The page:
Mud splatters in the picture: relive the victory of Wout in Boom
Mud, cool temperatures and rain: that was what Wout van Aert was presented with ...
Tom Leezer will no longer be part of the professional cycling peloton next year. The 34-year-old rider of Team Jumbo-Visma quits cycling after having been a professional cyclist for thirteen years.
Leezer has been a professional cyclist with Team Jumbo-Visma and its predecessors since 2008. He achieved one individual victory. In 2013 he won the sixth stage of the Tour of Langkawi.
“For the past sixteen years my life has been dominated by cycling”, Leezer said. “First I spent three years with the Rabobank development team, only to become a professional cyclist with that same team. It has been such a fun period in my life. It feels crazy to stop. This year I have had a number of physical complaints, including back problems. Those problems prevented me from practicing my sport the way I would like to. I still have the love for the race, but it is not nice to participate in top sport with this kind of pain.”
"I look back on my career with a very good and proud feeling."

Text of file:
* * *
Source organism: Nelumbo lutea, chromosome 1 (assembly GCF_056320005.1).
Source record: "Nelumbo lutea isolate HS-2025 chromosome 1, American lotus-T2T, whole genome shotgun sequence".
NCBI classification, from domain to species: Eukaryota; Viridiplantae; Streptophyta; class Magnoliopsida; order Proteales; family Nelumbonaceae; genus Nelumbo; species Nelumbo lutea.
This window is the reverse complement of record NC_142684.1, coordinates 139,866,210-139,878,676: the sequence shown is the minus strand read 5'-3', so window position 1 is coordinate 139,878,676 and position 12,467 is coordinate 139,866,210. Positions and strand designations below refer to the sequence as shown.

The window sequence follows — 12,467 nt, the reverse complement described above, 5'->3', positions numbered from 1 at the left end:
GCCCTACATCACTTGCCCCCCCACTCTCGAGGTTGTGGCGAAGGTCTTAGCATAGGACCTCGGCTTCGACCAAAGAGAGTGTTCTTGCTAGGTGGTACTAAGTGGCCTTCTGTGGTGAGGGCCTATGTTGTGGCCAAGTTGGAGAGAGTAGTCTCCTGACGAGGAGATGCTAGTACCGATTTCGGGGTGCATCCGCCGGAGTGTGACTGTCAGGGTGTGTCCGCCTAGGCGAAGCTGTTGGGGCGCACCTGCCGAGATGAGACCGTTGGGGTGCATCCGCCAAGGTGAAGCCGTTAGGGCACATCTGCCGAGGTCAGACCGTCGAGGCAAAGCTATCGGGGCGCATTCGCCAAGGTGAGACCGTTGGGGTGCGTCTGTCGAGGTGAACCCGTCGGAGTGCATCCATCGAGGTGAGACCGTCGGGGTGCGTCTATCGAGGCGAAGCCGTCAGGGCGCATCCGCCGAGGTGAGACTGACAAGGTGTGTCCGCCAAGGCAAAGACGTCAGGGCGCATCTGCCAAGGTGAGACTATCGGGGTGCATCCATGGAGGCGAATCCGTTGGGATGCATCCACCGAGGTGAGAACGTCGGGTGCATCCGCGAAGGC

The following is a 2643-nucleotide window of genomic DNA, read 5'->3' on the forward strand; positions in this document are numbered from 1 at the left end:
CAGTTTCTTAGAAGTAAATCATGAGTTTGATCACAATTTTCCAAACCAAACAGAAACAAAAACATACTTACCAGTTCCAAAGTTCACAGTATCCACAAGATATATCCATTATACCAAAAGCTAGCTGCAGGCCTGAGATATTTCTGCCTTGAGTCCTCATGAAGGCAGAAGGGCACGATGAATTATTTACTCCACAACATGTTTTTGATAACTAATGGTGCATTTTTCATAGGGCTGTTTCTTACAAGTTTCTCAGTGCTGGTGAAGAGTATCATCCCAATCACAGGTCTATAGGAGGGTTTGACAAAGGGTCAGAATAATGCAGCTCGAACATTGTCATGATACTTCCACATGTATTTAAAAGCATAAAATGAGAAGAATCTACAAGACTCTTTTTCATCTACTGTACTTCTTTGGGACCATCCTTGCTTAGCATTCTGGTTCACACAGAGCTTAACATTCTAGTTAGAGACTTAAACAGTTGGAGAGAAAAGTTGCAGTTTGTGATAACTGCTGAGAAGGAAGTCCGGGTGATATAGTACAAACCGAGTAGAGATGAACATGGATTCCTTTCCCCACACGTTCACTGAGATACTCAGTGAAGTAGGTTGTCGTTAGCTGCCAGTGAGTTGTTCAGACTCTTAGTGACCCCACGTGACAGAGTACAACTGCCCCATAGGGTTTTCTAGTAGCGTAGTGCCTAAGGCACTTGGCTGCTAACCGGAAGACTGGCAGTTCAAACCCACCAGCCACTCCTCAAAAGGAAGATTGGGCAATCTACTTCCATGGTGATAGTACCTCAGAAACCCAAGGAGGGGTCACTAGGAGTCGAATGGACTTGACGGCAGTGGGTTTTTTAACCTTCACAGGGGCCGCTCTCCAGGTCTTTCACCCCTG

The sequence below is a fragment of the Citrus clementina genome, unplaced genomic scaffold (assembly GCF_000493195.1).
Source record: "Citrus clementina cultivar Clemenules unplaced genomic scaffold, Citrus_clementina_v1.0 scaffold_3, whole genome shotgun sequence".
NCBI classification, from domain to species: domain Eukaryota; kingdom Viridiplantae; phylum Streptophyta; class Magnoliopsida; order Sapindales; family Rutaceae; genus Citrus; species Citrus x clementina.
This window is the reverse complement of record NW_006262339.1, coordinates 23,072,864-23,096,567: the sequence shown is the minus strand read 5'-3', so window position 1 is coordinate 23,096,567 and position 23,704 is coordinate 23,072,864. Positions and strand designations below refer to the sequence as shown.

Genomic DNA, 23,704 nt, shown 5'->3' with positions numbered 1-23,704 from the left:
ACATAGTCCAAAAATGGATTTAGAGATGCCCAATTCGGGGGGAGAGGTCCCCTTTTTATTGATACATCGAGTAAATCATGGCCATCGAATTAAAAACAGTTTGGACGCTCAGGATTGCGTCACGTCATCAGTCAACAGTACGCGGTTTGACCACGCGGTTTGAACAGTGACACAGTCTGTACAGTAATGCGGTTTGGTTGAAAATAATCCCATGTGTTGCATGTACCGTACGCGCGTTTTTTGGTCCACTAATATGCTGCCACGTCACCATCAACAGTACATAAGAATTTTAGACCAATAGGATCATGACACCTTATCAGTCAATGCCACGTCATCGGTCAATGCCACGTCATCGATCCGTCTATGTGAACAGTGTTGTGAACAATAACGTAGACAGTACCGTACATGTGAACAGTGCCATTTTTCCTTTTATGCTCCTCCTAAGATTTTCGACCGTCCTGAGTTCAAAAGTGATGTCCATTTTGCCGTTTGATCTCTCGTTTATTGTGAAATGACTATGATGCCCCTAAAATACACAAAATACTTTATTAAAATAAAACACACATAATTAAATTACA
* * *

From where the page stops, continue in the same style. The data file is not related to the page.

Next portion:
“I have had beautiful years. In my career I have experienced a number of highlights. Riding my first Tour de France, winning with Dylan Groenewegen on the Champs-Élysées, Primoz Roglic finishing on the podium of the Giro d’Italia. Those are moments that I will carry with me for the rest of my life. I also like to think back to the world championships in Qatar. First we had a good team time trial and then I had a good road race. I am often reminded of that late attack in the final. I received a lot of attention and respect for this, also from colleagues. That is very special for me.”
“In my career I have achieved one individual victory, but the team performance comes to surface sooner when I think about my highlights. As a team, we have put a lot of time and energy into those achievements. It is very nice that I have been part of that. I look back on my career with a very good and proud feeling. I got everything out of it.”
“This year I hope to be able to ride a number of great races, including the Walloon classics. Then it's all over and I can start a new chapter. I have no idea what I will do after my active career. I don't want to make a hasty decision about my future. It’s just a matter of time. I used to want to study mechanical engineering, but that never happened because of cycling. Maybe I'll go in the technical direction. That has always interested me. But first I want to conclude this well.”